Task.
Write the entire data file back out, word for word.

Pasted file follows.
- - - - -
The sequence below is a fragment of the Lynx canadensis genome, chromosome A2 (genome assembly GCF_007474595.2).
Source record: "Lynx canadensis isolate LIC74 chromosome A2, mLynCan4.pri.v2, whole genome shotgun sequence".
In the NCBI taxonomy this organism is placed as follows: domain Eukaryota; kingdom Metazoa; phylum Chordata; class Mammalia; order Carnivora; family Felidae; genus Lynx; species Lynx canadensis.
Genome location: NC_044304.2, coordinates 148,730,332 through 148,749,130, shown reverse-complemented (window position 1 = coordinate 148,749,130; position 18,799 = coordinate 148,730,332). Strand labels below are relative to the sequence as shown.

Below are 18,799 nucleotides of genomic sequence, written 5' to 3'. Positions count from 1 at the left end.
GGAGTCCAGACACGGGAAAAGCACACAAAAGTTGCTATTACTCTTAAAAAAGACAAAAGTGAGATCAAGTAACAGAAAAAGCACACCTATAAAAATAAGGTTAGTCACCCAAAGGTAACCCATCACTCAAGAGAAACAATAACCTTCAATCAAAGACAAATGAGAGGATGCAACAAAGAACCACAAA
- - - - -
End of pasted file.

The sequence below is a fragment of the Lynx canadensis genome, chromosome A2 (genome assembly GCF_007474595.2).
Source record: "Lynx canadensis isolate LIC74 chromosome A2, mLynCan4.pri.v2, whole genome shotgun sequence".
In the NCBI taxonomy this organism is placed as follows: domain Eukaryota; kingdom Metazoa; phylum Chordata; class Mammalia; order Carnivora; family Felidae; genus Lynx; species Lynx canadensis.
Genome location: NC_044304.2, coordinates 148,730,332 through 148,749,130, shown reverse-complemented (window position 1 = coordinate 148,749,130; position 18,799 = coordinate 148,730,332). Strand labels below are relative to the sequence as shown.

Below are 18,799 nucleotides of genomic sequence, written 5' to 3'. Positions count from 1 at the left end.
GGAGTCCAGACACGGGAAAAGCACACAAAAGTTGCTATTACTCTTAAAAAAGACAAAAGTGAGATCAAGTAACAGAAAAAGCACACCTATAAAAATAAGGTTAGTCACCCAAAGGTAACCCATCACTCAAGAGAAACAATAACCTTCAATCAAAGACAAATGAGAGGATGCAACAAAGAACCACAAA